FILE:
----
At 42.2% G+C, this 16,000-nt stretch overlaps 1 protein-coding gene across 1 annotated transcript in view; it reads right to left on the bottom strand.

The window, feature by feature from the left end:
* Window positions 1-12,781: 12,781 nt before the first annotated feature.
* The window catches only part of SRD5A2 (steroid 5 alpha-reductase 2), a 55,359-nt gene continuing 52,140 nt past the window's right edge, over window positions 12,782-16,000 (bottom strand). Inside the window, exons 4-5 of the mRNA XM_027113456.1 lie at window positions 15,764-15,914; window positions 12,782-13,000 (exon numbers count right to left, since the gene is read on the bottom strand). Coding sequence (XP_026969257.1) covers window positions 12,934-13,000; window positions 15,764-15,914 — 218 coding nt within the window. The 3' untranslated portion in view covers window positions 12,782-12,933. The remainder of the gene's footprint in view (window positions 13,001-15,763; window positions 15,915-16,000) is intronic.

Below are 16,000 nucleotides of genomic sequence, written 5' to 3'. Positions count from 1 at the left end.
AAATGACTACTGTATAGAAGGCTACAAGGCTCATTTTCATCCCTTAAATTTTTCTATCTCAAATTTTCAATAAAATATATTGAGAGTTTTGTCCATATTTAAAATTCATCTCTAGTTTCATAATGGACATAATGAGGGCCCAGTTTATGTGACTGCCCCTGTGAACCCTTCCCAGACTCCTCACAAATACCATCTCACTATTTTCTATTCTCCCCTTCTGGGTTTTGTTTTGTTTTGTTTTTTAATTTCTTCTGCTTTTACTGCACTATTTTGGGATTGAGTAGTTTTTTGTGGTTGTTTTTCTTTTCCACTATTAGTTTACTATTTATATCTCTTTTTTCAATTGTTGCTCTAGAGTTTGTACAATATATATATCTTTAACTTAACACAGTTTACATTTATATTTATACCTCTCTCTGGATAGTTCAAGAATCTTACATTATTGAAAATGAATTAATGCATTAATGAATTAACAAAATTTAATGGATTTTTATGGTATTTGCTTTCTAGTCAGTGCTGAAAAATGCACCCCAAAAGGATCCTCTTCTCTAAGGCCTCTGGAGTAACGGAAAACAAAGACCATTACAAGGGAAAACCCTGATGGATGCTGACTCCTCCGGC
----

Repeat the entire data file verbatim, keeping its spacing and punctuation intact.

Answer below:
At 42.2% G+C, this 16,000-nt stretch overlaps 1 protein-coding gene across 1 annotated transcript in view; it reads right to left on the bottom strand.

The window, feature by feature from the left end:
* Window positions 1-12,781: 12,781 nt before the first annotated feature.
* The window catches only part of SRD5A2 (steroid 5 alpha-reductase 2), a 55,359-nt gene continuing 52,140 nt past the window's right edge, over window positions 12,782-16,000 (bottom strand). Inside the window, exons 4-5 of the mRNA XM_027113456.1 lie at window positions 15,764-15,914; window positions 12,782-13,000 (exon numbers count right to left, since the gene is read on the bottom strand). Coding sequence (XP_026969257.1) covers window positions 12,934-13,000; window positions 15,764-15,914 — 218 coding nt within the window. The 3' untranslated portion in view covers window positions 12,782-12,933. The remainder of the gene's footprint in view (window positions 13,001-15,763; window positions 15,915-16,000) is intronic.

Below are 16,000 nucleotides of genomic sequence, written 5' to 3'. Positions count from 1 at the left end.
AAATGACTACTGTATAGAAGGCTACAAGGCTCATTTTCATCCCTTAAATTTTTCTATCTCAAATTTTCAATAAAATATATTGAGAGTTTTGTCCATATTTAAAATTCATCTCTAGTTTCATAATGGACATAATGAGGGCCCAGTTTATGTGACTGCCCCTGTGAACCCTTCCCAGACTCCTCACAAATACCATCTCACTATTTTCTATTCTCCCCTTCTGGGTTTTGTTTTGTTTTGTTTTTTAATTTCTTCTGCTTTTACTGCACTATTTTGGGATTGAGTAGTTTTTTGTGGTTGTTTTTCTTTTCCACTATTAGTTTACTATTTATATCTCTTTTTTCAATTGTTGCTCTAGAGTTTGTACAATATATATATCTTTAACTTAACACAGTTTACATTTATATTTATACCTCTCTCTGGATAGTTCAAGAATCTTACATTATTGAAAATGAATTAATGCATTAATGAATTAACAAAATTTAATGGATTTTTATGGTATTTGCTTTCTAGTCAGTGCTGAAAAATGCACCCCAAAAGGATCCTCTTCTCTAAGGCCTCTGGAGTAACGGAAAACAAAGACCATTACAAGGGAAAACCCTGATGGATGCTGACTCCTCCGGC